• One way to frame it (the biomedical disparities
    approach) Why are AI experiencing health
    inequalites?
  • Intervention Study AI, and then tailor a program
    to address AI risk factors
  • Another framework What social and health
    inequities, shared by AA, AI and other
    underserved groups lead to similarly high rates
    of disease?
  • ? Intervention Study all affected groups, and
    address the larger structures of inequities
    shared by AA, AI, etc.

22
American Indian Health in NC
  • Recommendations for improving AI health in NC
  • Data, Information and Gaps
  • Sovereignty, Governance and Systems
  • Access to Prevention and Care Services
  • 2004-5 DHHS NC Commission of Indian Affairs
    Joint Task Force on Indian Health

23
Eastern Band of Cherokee
  • Trace their people back 11,000 years
  • Once controlled 140,000 square miles (much of
    current-day 8 southern states)
  • Each village governed itself, and had a peace
    chief, a war chief, and a priest
  • Matriarchal system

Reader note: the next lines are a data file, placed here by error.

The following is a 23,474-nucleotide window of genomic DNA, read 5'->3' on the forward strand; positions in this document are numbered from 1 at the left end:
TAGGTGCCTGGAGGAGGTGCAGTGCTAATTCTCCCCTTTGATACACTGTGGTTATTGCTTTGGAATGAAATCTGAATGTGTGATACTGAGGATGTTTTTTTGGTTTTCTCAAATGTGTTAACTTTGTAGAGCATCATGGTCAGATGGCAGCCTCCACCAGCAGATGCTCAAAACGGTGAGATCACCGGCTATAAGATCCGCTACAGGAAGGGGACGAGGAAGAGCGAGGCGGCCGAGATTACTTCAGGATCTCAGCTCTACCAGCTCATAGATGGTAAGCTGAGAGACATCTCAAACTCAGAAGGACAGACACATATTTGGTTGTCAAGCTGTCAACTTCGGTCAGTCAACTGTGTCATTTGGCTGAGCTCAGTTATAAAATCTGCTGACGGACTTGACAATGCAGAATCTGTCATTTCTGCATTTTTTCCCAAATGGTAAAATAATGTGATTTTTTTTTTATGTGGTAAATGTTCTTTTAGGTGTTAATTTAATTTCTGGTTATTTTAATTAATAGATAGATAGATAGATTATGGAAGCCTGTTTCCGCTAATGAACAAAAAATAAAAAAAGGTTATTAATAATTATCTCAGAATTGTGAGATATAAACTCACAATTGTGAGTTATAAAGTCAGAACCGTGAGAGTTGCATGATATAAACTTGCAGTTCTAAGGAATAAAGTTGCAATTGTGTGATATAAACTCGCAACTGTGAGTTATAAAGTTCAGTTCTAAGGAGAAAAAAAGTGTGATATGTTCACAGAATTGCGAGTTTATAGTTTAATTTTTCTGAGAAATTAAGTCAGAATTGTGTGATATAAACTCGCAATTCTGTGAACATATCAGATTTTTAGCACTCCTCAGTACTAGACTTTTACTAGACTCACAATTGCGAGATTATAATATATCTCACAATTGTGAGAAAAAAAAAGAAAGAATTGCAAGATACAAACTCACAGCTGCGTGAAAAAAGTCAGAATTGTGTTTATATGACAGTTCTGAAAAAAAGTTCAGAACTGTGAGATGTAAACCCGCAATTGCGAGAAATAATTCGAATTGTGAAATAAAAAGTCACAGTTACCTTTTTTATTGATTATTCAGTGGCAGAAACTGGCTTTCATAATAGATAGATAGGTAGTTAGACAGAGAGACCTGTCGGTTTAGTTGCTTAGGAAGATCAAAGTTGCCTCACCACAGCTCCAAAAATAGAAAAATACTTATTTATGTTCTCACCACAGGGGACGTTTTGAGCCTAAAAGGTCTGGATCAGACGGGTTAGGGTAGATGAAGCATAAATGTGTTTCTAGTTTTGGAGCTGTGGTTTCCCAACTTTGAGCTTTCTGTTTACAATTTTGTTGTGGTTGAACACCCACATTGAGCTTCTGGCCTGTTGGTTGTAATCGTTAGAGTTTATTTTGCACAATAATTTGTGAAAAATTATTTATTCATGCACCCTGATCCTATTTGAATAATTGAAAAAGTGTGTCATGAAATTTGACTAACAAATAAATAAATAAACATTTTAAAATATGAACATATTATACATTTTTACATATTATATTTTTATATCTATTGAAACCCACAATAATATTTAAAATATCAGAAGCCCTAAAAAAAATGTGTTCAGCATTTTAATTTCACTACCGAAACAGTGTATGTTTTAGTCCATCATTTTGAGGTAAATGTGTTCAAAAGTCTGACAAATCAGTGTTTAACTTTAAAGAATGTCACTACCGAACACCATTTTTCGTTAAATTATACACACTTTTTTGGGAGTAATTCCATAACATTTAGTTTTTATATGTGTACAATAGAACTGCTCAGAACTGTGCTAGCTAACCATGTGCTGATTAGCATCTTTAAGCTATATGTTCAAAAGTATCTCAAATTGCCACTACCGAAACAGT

• Sequoyah created an alphabet for Tsalagi
    (Cherokee language)

24
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  • There are 7 Cherokee clans
  • -Wolf
  • -Deer
  • -Wild Potato
  • -Long Hair
  • -Blue
  • -Bird
  • -Paint

26
Trail of Tears
  • Cherokee had served as important allies for the
    U.S. against the French and British, but their
    land became increasingly desired (for
    plantations, possible gold)
  • In 1838, 17,000 Cherokee were forcibly marched
    westward by U.S. Army
  • On the 6 month journey to Oklahoma, 1 in 4 died
  • Those who hid from the Army, along with those who
    returned, became the Eastern Band of Cherokee

27
Eastern Band of Cherokee Today
  • 13,000 live in/around Qualla boundary (56,000
    acres) in Cherokee, NC
  • Thriving casino and tourism industry
  • Tribe has taken control of the IHS hospital ?
    Cherokee Indian Hospital

28
Cherokee Health
  • Poverty rates are falling 31 down to 22 since
    Casino opened
  • Obesity rates twice the state average, close to
    50 (2003)